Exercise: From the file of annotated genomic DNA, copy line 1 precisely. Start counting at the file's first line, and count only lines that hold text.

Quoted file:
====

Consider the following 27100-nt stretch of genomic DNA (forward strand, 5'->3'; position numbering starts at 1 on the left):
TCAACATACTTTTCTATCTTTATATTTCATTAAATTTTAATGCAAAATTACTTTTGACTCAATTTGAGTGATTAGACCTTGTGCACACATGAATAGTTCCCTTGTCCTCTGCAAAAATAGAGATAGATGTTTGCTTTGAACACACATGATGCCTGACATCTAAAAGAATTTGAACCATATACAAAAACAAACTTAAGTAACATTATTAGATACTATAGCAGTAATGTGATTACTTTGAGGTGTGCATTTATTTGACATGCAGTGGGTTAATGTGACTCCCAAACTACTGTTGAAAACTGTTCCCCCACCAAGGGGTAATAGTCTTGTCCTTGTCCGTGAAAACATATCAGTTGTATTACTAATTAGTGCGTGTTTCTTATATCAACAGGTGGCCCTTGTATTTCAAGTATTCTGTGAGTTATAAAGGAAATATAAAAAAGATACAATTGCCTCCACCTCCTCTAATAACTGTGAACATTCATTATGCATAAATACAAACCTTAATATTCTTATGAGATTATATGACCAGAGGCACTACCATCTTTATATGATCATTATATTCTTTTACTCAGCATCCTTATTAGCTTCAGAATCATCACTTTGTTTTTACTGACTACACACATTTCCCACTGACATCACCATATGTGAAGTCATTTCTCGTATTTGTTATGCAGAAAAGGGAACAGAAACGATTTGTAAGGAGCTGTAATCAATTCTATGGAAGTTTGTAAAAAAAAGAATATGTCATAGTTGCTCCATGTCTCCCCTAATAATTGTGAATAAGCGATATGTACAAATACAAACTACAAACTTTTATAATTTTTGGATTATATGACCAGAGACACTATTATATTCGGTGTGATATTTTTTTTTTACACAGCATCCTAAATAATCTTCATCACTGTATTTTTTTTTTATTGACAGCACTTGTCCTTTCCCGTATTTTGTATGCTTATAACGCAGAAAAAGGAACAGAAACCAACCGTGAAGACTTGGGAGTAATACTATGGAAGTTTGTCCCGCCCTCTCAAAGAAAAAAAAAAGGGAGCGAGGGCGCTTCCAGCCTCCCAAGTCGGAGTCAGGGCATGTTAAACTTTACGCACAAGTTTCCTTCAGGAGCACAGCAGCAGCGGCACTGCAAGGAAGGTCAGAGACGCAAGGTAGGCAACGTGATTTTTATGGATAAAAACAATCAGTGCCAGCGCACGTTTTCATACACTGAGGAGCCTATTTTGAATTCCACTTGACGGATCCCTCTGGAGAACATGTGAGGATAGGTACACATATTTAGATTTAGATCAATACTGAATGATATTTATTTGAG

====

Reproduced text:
Consider the following 27100-nt stretch of genomic DNA (forward strand, 5'->3'; position numbering starts at 1 on the left):